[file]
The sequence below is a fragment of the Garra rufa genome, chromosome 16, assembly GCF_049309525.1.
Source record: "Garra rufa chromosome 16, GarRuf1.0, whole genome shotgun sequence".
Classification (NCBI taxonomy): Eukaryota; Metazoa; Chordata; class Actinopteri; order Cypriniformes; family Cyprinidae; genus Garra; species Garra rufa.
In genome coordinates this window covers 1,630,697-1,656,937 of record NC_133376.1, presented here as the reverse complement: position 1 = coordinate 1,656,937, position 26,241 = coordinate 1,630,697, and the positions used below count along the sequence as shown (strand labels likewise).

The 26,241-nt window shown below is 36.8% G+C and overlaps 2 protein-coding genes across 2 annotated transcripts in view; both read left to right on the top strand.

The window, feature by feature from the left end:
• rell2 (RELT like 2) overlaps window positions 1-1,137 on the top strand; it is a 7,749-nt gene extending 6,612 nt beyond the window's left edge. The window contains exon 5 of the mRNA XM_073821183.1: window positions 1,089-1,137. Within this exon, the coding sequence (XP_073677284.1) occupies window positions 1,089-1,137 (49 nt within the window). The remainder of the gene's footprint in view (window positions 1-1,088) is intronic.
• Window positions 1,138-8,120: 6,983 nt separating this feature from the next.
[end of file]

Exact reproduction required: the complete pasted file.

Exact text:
The sequence below is a fragment of the Garra rufa genome, chromosome 16, assembly GCF_049309525.1.
Source record: "Garra rufa chromosome 16, GarRuf1.0, whole genome shotgun sequence".
Classification (NCBI taxonomy): Eukaryota; Metazoa; Chordata; class Actinopteri; order Cypriniformes; family Cyprinidae; genus Garra; species Garra rufa.
In genome coordinates this window covers 1,630,697-1,656,937 of record NC_133376.1, presented here as the reverse complement: position 1 = coordinate 1,656,937, position 26,241 = coordinate 1,630,697, and the positions used below count along the sequence as shown (strand labels likewise).

The 26,241-nt window shown below is 36.8% G+C and overlaps 2 protein-coding genes across 2 annotated transcripts in view; both read left to right on the top strand.

The window, feature by feature from the left end:
• rell2 (RELT like 2) overlaps window positions 1-1,137 on the top strand; it is a 7,749-nt gene extending 6,612 nt beyond the window's left edge. The window contains exon 5 of the mRNA XM_073821183.1: window positions 1,089-1,137. Within this exon, the coding sequence (XP_073677284.1) occupies window positions 1,089-1,137 (49 nt within the window). The remainder of the gene's footprint in view (window positions 1-1,088) is intronic.
• Window positions 1,138-8,120: 6,983 nt separating this feature from the next.